Everything, or to Obey Everything?

“All authority has been given to Me in heaven and on earth. Go, therefore, and make disciples of all nations, baptizing them in the name of the Father and of the Son and of the Holy Spirit, teaching them to observe everything I have commanded to you. And remember, I am with you always, to the end of the age.”

These are our marching orders. These are the instructions of the Lord Jesus on the day of His ascension. And this is the driving focus of the church. Go and make disciples, and do so wherever you find yourself going. Do it, and then do it again, with the authority of the King of the Universe.

The nuance of the language in those marching orders is interesting, isn’t it? What I mean is that Jesus says that we are to teach those “to observe everything I have commanded to you.”

We are NOT to teach them everything He has commanded.

It’s a slight wording difference but with big implications. We are to teach to obey, not to teach everything. The first is about the Person; the second is about the content. The first is developmental; the second is static. The first fixes our eyes on Him; the second fixes our gaze on our behavior. See the difference?

Think about it in terms of parenting.

Yesterday alone I gave somewhere around 700 commands to my children:

“Get down off the table.”

“Stop ignoring your sister.”

“Stop punching me in the stomach.”

These are commands. And, as a parent with authority in our home, I expect them to obey these explicit statements. But there is something I want more than that as a Father. I want them not only to obey, but to go the step beyond and to learn how to obey. In other words, I want my commands to my children to be consistent enough so that when they come to a specific situation I have not addressed explicitly they know me. They know my character. They know what I would say. And if indeed they do the right thing, they do so not because I have given a specific statement about a specific situation; they do so because they have learned to obey.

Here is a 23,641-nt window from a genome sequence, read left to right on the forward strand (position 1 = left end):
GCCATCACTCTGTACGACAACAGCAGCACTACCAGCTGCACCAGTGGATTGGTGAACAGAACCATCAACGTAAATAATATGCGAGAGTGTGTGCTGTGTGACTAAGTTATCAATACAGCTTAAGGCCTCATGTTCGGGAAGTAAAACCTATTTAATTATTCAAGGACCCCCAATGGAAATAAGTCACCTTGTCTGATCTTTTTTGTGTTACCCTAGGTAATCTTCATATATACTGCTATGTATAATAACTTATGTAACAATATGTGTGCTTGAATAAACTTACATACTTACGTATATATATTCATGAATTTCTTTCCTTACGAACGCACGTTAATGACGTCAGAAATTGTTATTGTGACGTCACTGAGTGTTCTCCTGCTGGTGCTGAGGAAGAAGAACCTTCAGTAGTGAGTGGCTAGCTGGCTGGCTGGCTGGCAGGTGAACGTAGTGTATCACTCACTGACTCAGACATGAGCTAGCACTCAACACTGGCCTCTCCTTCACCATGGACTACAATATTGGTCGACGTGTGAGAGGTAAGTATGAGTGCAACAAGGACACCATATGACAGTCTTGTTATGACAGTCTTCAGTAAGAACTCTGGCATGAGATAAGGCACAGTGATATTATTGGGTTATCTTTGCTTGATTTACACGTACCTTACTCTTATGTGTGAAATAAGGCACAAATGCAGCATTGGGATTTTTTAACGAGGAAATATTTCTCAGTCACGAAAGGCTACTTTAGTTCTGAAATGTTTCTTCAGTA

Similarly, Jesus knows that in the life of His disciples they are going to come upon situations about which the Bible doesn’t deal directly. We face these things a thousand times a day in relationships, at work, online, and a host of other venues. The disciple of Jesus isn’t one who has a list of Jesus’ commands memorized (though that ain’t such a bad thing). The disciple is the one who has spent enough time with Jesus to know how to bring His character and person to bear on any given situation. The disciple doesn’t only obey; the disciple has been taught and teaches to obey. And that obedience finds its fuel not in a manual of rules but in a Person.

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